The fundamental concept of exit polling is that it is reliable since pollsters are asking voters to answer the questions immediately after exiting the polling place, with the notion that a) people will remember what they just did and b) there is little concern now about the impression one makes with one's voting choices.
But is that really the case now.
Consider this scenario: Voter A, a registered Democrat with strong views in support of the military goes to the polls and crosses party lines to vote for McCain. Now this person is stopped by the exit poll taker. One of the first questions asked is the voter's party affiliation. Next comes the question of who they voted for. Does this voter say "Obama" or "McCain?" If they say McCain, do they worry about the line-crossing issue or the race issue?
See for the past three weeks, the constant drum beat we have heard among the media elite is about the "historic election" where a black man could become president. Also for the past couple of weeks, the tracking polls have shown Obama to hold a lead between 6 and 11 points depending on the poll you consult. My problem is that I think that 6-11 points is probably closer to 3-7 points because of this racial fuzziness. Contrary to what you may think, many people are still "race conscious" and will want to respond favorably to Obama, even if they have no intention of actually voting for Obama, even if their vote against Obama has absolutely nothing to do with Obama's ethnicity.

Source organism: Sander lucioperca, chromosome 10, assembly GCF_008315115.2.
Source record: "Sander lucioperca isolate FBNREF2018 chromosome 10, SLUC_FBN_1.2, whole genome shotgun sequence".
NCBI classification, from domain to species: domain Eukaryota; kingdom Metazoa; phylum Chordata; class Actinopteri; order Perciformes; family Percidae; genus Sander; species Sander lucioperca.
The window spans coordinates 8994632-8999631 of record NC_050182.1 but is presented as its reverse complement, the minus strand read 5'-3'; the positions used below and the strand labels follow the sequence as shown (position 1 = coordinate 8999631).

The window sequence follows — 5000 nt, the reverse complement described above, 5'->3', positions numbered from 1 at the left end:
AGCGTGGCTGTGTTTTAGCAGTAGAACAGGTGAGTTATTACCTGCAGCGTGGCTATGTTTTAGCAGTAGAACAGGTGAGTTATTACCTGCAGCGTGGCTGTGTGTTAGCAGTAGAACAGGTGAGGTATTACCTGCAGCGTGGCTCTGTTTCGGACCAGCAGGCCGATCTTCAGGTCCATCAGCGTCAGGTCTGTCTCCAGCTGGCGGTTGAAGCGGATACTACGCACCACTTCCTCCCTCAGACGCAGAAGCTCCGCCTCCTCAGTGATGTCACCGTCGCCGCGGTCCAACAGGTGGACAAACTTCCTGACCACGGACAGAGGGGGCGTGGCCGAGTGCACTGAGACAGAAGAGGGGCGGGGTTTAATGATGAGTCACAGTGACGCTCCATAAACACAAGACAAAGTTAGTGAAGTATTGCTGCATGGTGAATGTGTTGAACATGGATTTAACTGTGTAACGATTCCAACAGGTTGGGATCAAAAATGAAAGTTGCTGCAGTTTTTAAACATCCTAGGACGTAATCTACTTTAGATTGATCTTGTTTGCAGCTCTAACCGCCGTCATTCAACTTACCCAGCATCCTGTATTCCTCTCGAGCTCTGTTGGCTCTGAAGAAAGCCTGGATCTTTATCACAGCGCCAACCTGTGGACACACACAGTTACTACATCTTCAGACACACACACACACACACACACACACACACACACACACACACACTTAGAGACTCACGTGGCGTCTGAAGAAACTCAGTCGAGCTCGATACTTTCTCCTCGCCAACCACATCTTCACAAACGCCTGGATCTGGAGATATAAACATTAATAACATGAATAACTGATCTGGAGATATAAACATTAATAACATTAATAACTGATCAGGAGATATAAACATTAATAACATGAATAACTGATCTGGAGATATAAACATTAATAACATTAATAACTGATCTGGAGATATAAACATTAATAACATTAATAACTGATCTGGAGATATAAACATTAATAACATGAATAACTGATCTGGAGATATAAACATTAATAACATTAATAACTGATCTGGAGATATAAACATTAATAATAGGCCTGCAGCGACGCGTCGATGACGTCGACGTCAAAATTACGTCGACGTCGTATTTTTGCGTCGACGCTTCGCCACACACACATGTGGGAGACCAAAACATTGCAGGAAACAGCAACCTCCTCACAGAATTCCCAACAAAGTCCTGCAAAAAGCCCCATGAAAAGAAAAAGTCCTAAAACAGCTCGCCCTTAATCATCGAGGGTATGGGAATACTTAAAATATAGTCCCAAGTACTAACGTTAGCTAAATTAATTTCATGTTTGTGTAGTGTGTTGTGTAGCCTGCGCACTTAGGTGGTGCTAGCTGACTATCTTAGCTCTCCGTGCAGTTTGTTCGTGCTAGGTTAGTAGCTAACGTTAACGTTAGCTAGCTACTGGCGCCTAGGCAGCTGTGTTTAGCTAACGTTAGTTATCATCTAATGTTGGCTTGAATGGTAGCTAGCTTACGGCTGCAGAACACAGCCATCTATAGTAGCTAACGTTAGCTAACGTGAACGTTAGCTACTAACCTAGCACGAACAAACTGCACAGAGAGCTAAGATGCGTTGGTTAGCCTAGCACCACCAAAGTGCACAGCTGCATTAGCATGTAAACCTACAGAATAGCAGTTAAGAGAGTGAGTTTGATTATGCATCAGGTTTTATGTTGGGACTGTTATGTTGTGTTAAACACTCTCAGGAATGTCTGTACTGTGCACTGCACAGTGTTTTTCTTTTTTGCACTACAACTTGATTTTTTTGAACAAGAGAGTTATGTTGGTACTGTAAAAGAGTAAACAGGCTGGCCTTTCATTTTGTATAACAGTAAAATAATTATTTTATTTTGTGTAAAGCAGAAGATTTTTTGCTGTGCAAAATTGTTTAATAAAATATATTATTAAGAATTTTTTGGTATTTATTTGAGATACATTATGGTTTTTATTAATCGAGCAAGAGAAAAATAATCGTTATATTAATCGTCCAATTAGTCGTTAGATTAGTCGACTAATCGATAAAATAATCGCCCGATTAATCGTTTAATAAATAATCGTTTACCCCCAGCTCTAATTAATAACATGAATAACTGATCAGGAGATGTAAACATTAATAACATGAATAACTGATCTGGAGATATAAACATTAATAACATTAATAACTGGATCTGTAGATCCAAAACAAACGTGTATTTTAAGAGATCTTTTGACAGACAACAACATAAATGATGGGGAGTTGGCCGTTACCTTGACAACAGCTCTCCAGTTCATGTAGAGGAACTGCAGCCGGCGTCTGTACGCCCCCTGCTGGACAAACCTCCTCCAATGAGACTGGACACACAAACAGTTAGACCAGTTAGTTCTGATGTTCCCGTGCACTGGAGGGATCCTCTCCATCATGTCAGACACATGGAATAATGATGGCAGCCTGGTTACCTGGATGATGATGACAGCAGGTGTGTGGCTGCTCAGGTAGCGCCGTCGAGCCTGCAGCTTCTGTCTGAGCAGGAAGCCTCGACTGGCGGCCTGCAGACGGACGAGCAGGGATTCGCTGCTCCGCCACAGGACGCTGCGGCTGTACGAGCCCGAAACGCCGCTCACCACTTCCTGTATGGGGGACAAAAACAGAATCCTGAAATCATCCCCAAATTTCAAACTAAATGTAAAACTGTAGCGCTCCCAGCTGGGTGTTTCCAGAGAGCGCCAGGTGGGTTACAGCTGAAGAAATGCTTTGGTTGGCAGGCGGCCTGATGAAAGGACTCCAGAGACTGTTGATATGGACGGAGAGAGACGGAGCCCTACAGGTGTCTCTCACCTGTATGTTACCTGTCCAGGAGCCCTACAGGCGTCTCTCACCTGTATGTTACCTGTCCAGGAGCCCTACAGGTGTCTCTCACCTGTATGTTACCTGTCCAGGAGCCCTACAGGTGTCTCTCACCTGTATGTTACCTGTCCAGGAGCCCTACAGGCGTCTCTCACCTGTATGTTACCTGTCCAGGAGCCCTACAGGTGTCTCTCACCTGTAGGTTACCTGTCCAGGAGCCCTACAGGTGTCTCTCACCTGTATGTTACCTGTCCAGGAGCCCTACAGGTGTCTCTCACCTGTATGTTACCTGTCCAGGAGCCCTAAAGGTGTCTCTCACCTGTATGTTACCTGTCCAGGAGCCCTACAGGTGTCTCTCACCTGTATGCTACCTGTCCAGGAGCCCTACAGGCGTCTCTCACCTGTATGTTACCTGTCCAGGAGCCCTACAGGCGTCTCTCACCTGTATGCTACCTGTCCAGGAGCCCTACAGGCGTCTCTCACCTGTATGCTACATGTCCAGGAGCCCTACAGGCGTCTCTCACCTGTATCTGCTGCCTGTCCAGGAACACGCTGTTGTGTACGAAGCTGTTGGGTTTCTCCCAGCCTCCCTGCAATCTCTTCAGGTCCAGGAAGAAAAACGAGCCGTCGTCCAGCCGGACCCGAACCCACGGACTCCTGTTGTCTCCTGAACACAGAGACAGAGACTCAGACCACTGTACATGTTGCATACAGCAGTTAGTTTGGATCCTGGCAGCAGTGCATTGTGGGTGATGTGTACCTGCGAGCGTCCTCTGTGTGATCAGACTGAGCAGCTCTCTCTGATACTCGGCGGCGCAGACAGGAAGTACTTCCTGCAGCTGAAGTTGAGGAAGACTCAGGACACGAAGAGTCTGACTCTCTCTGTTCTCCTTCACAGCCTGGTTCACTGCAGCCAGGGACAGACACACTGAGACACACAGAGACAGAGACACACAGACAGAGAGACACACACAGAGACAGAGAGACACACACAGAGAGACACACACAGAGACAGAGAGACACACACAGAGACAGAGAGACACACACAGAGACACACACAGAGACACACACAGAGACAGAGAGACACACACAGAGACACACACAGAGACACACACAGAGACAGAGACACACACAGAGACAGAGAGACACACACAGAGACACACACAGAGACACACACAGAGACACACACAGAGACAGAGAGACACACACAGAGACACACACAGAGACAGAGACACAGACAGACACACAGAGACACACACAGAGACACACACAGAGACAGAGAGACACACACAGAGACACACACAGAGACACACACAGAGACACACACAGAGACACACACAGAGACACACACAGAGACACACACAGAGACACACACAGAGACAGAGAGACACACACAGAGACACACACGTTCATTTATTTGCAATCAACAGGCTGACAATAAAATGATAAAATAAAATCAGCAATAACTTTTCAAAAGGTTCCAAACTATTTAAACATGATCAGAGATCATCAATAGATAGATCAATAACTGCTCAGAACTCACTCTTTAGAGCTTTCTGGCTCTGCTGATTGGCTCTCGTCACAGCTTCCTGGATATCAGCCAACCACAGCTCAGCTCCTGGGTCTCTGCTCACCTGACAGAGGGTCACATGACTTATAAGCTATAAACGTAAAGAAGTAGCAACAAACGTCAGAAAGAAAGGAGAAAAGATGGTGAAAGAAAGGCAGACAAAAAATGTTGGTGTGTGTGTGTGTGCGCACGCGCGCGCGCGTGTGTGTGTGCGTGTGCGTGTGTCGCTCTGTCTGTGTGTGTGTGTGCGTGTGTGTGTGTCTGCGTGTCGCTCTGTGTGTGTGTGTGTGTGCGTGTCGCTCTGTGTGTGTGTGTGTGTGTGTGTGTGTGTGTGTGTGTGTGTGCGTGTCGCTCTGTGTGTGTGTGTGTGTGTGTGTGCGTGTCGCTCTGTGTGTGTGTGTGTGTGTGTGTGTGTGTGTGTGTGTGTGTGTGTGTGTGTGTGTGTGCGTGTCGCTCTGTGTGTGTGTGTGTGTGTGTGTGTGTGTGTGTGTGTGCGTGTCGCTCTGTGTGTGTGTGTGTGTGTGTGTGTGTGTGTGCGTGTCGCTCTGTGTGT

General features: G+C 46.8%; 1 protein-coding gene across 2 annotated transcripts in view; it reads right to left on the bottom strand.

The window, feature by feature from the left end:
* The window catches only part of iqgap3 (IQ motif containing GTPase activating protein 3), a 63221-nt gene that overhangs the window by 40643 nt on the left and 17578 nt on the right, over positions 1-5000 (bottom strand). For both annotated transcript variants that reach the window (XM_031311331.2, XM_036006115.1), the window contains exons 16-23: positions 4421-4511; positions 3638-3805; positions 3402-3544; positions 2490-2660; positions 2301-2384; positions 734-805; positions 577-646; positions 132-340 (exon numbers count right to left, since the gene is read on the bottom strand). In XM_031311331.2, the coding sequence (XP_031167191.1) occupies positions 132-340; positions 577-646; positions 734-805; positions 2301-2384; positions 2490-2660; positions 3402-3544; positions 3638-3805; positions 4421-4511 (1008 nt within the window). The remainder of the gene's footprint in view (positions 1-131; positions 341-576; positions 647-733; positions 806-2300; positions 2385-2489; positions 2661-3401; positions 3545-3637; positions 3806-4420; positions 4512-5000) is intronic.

Which leads us back to the fundamental question. Exit polls have, to a certain extent been somewhat unreliable in the past couple of election cycles, whether through methodology or the over-reliance on exit polls by the mainstream media. So given the racial factor, will exit polling be even more unreliable this time around?
We shall see.
Update 11/4/08 10:29 AM: James Joyner makes a couple of really good points as well, without the conspiracy overtones my thoughts have:
Bill McInturff, McCain’s pollster and my wife’s employer, makes the same point and adds additional points:1. Historically, exit polls have tended to overstate the Democratic vote.So, the results will skew Democratic and give very wrong impressions. In 2000 and 2004, they incorrectly pointed to Democratic wins. In 2008, they will likely incorrectly point to an Obama landslide — or at least exaggerate the margin of victory in states that barely swing Democrat.
2. The exit polls are likely to overstate the Obama vote because Obama voters are more likely to participate in the exit poll.
3. The exit polls have tended to skew most Democratic in years where there is high turnout and high vote interest like in 1992 and 2004.
4. It is not just the national exit poll that skews Democratic, but each of the state exit polls also suffers from the same Democratic leanings.
5. The results of the exit polls are also influenced by the demographics of the voters who conduct the exit polls.